Photos courtesy of Frank Pasquine.


Local Performing Arts School – Callanwolde

Local Performing Arts School - Callanwolde

I remember that my first glimpse into the world of film and television – well, at least outside of watching my favorite actors and shows on television and at the movies – was in middle school when I attended a performing arts school. I still recall my drama teacher reminding us that whenever we feel paralyzed by stage fright to simply look above the audiences’ heads instead of at their eyes to avoid feeling nervous. I also recall the countless dance and band recitals that I attended, making me no stranger to the stage.

All of us in the film and television world started somewhere, whether it was a performing arts school or a place where acting, dance or writing classes are held. I’m sure as you read, this is probably taking you back to a time when your favorite teacher, or not so favorite teacher, pressured you into being your absolute best on stage so that you could have a career in entertainment. Some of us have made it big while others of us, like myself, have made many detours in the process; but, nonetheless, we are still passionate about this industry.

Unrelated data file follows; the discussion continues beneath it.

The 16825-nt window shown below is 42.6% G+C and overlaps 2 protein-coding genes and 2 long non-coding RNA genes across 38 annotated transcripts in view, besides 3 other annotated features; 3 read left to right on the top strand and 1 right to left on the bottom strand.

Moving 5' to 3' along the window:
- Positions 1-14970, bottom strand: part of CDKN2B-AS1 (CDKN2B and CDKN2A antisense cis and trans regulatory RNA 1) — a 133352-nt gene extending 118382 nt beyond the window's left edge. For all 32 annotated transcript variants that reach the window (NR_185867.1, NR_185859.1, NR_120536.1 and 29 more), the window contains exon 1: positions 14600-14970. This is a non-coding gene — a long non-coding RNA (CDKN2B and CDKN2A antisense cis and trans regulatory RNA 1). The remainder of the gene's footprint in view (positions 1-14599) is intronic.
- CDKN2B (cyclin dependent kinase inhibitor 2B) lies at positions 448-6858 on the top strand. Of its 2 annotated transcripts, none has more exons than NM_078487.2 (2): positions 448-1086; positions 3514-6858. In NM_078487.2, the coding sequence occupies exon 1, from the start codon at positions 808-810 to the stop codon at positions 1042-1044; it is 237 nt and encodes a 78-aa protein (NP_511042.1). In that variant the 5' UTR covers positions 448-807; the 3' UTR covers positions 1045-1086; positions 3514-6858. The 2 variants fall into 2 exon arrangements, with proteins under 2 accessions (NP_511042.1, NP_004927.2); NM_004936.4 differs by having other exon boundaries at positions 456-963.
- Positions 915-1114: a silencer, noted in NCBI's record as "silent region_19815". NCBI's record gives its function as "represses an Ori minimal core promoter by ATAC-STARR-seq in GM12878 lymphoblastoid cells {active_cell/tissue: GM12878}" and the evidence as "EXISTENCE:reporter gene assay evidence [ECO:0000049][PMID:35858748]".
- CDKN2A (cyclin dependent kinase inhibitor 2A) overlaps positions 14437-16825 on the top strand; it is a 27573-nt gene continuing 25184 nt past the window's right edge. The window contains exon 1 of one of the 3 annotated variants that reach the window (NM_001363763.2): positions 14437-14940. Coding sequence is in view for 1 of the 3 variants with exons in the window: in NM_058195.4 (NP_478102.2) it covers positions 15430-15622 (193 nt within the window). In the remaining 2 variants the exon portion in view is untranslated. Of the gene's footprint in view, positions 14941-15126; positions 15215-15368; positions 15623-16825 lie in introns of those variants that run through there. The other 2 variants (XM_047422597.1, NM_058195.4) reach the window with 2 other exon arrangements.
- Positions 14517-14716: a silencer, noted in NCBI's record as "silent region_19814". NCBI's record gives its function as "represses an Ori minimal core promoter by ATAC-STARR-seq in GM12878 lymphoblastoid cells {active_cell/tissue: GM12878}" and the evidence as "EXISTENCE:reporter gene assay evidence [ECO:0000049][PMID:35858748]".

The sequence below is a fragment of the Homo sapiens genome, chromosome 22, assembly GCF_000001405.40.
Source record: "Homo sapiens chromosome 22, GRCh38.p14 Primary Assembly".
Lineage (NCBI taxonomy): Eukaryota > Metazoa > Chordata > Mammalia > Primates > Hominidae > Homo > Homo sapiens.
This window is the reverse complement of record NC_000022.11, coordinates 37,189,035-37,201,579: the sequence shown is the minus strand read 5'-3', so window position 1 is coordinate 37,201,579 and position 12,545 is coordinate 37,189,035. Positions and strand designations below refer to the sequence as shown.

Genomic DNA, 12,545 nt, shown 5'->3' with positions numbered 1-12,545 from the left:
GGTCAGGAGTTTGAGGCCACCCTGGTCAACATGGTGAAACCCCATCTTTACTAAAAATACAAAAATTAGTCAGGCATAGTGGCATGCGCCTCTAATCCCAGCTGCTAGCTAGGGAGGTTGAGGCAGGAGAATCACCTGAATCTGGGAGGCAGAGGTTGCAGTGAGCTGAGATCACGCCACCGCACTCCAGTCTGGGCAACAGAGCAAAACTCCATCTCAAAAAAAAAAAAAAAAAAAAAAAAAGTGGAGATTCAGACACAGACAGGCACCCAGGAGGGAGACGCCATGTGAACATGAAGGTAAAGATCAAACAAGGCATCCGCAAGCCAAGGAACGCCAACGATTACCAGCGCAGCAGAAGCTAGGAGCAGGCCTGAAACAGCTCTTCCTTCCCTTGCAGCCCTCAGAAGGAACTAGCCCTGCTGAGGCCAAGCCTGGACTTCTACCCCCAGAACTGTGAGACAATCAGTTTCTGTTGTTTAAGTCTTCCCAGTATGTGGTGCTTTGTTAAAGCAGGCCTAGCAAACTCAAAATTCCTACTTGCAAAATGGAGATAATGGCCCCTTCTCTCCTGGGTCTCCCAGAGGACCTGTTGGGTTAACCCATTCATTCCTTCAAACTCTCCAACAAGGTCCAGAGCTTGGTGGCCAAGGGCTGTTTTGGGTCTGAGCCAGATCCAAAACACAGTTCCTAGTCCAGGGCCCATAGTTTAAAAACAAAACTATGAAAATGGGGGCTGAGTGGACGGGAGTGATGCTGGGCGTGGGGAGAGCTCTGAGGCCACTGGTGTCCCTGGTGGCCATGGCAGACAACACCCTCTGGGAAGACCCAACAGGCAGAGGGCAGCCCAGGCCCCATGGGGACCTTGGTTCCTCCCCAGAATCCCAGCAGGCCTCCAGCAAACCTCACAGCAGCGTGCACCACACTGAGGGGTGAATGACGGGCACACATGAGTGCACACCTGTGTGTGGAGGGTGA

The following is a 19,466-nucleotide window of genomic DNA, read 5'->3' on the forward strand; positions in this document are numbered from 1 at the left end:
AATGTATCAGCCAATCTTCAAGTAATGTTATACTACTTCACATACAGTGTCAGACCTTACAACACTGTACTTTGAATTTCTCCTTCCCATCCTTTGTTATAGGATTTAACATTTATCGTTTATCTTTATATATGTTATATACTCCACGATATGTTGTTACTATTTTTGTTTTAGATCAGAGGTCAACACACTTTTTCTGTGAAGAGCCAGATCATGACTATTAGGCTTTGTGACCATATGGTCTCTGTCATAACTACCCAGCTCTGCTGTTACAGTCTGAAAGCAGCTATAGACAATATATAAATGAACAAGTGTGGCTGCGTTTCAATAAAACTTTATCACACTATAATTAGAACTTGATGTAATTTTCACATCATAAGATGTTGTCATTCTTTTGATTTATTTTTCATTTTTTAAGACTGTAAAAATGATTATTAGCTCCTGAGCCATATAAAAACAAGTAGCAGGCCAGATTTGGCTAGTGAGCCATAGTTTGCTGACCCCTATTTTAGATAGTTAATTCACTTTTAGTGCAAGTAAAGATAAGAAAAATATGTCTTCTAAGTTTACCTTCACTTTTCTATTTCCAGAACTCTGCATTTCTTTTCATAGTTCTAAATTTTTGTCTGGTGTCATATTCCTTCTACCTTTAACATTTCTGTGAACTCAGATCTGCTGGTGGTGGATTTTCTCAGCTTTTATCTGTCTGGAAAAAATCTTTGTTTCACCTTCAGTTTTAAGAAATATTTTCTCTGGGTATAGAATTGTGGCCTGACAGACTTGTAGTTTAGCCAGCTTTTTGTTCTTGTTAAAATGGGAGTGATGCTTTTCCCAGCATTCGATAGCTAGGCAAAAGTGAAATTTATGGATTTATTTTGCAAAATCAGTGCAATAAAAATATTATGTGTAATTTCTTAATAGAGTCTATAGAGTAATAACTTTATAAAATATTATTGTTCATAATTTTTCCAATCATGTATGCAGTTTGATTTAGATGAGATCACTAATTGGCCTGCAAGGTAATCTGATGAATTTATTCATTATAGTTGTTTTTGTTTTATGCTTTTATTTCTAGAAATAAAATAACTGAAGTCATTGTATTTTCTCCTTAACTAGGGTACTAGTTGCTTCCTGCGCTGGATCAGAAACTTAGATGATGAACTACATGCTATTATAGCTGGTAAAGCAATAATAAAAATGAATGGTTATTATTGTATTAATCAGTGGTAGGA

In this blog, I have decided to pay homage to one of Atlanta’s finest art centers, which is designed primarily for the purpose of helping those of us in the entertainment industry to get our start. My niche in this industry is writing and often it is very hard for us writers to find places that support our talent; therefore, it is for this reason that I am placing emphasis on educational opportunities offered at this venue. I have collaborated with Peggy Johnson, Executive Director of Callanwolde, to tell us more about this enchanting mansion of budding talent in metro Atlanta.